Updated: Sep 10
I honestly didn’t think National Watermelon Day would creep up on me so quickly. (I’m way behind in my planning.) That’s right folks, August is upon us. Holy crap …
When I was a kid, I remember my mom saying, “Time flies when you’re having fun,” and usually applied it facetiously when we were in the middle of some boring or agonizing activity (i.e., a dental procedure, which in the 1970s was certainly not the same experience one would have today … no offense to anyone in the dental community).
After looking at the calendar this morning, I’d like to shorten the quote to simply, “Time flies.” I know what I’m about to say reflects my age, but seriously, wasn’t it just Memorial Day? Or New Year’s? Or 1987?
Admittedly, I’m no expert, but from my understanding of life and the world, time is constant, and I’m sure there’s science to back that up. Right now, I can hear proof of that constancy in the “tick-tocking” of a decorative-yet-primitive (by “I don’t have clocks, I have a phone that tells me the time” standards) wall clock across the room.
Yet, here I sit, on a Monday morning, thinking, “Wasn’t it just last Monday, like … yesterday?”
When I was a kid (back when schools used blackboards, people showered with a bar of “deodorant soap” and boneless wings didn’t exist), time was just time, and it didn’t speed up when things were good. Instead, it slowed down when things weren’t so good.
Of course, it didn’t (slow down); that was just my perception screwing with me.
It was the trip to the doctor, anxiously sitting in the exam room (an eternity) waiting to get a routine vaccination. It was having to dress up on a beautiful summer Saturday to attend Aunt Dottie and Uncle Arthur’s (not their real names) 25th anniversary party.
It was sitting at the DMV (purgatory) as Mom got her driver’s license renewed and you weren’t old enough to be left home alone.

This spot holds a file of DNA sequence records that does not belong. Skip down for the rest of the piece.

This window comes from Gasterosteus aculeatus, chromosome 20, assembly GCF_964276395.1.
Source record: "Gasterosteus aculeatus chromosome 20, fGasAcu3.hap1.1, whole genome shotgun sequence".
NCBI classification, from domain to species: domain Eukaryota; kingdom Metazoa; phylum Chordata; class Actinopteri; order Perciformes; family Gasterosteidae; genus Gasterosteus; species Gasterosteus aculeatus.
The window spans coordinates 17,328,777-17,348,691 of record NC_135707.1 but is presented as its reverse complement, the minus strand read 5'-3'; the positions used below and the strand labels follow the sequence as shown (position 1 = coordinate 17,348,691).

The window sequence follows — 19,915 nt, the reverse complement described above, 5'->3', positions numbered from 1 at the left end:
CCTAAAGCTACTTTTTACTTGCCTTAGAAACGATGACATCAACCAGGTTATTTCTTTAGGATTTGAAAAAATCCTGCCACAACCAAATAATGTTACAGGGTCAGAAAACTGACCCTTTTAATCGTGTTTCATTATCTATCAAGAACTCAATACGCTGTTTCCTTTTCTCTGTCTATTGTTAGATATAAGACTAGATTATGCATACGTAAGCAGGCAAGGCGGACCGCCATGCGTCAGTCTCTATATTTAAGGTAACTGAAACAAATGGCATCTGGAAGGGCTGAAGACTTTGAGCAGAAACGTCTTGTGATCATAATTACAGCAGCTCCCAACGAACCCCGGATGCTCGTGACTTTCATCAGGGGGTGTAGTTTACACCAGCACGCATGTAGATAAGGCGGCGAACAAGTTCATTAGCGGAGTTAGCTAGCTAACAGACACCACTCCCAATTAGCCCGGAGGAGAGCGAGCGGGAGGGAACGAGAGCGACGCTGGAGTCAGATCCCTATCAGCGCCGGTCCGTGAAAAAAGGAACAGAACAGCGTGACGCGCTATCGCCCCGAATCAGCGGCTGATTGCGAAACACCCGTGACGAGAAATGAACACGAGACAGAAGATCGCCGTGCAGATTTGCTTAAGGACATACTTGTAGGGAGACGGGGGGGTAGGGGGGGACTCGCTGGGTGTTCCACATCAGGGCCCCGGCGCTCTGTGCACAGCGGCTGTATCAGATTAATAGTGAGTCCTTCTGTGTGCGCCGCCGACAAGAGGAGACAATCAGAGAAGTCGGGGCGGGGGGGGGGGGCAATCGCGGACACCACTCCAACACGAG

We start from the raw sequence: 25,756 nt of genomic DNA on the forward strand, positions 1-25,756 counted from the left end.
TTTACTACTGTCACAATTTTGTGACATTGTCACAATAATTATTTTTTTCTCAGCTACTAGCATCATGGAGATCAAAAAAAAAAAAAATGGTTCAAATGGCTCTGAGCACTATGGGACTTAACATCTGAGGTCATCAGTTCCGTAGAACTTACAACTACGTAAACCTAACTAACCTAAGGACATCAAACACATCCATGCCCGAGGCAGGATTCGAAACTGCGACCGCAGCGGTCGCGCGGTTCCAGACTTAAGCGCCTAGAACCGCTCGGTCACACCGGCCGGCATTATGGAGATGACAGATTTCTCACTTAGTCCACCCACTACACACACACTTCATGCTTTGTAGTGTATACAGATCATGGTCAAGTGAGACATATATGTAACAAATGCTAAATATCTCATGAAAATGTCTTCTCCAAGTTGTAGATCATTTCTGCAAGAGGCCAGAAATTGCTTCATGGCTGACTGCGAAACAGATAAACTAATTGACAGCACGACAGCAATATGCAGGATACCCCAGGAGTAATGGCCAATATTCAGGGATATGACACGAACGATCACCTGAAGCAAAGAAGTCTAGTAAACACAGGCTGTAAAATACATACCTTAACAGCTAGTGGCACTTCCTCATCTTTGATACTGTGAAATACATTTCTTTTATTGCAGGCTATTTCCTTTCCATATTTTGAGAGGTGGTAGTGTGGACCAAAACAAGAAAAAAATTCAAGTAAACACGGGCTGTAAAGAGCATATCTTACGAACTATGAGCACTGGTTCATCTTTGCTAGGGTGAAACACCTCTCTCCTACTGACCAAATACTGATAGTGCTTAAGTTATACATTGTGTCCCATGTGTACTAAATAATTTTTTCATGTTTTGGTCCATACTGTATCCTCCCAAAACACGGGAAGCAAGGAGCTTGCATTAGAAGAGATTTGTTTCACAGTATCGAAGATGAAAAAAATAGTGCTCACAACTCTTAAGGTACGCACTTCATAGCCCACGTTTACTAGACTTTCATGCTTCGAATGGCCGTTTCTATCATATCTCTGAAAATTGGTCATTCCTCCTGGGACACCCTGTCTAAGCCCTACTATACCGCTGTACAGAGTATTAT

It was … well, you get the picture.
In all those situations, it wasn’t that time had slowed down; it was just my perception of it, and in many ways, the anxiety and anticipation that accompanied the experience.
When I was a kid, the only time I thought about time (or how it propelled me) was when I wanted it to move quicker. I guess that’s because I had my entire life ahead, so much time “banked” and ready for me to spend.
But as we (or at least I) age, things change, don’t they? Often (not always, I’ll admit, but often), I find myself wanting time to slow down, or even to revert to an earlier time. Make no mistake, I wouldn’t go back and live a second of my life over; however, sometimes, I do think about how quickly I got to this point -- this ever-changing point – in my life.
As kids grow, cars age, activities (and energy levels) change, and tasks and responsibilities wax and wane, it’s easy to look back and see how we have spent, invested and, yes, wasted that currency we call time. And then, it does seem to have passed by rather quickly, sometimes frighteningly so.
But as I sit here, still hearing that constant, rhythmic “tick-tocking” on the wall, it makes me realize that if time is “flying” by or more accurately, getting away, it’s not time’s fault. No, that’s all on me, and all the times I didn’t slow down, enjoy, appreciate, live in the moment, be where my feet are or (and this will really show my age) “Stop and smell the roses.”
So, let me finish the sentence that is the title of this piece: “Wait, it’s August? Well, then I’d better figure out how I’m going to spend the “time currency” that is today, and how I’m going to invest my time in the future, so it doesn’t fly past at breakneck speed.
“Life is too short.” I’m not sure I agree with that. I think we make life too short when we don’t grab hold of it and shake it from its very foundation. I’m guilty of that, but maybe if I sit for just a few more minutes, listening to that constant, reliable “tick-tocking” on the wall, it’ll convince me that I have plenty of time for everything. That seems like a good short-term investment of my time this morning; one I hope will pay off long into the future.
Enjoy Monday, enjoy August (including National Watermelon Day, August 3) and enjoy all the months and years that follow.
And don’t worry, time will allow …
© 2021 David R. Haznaw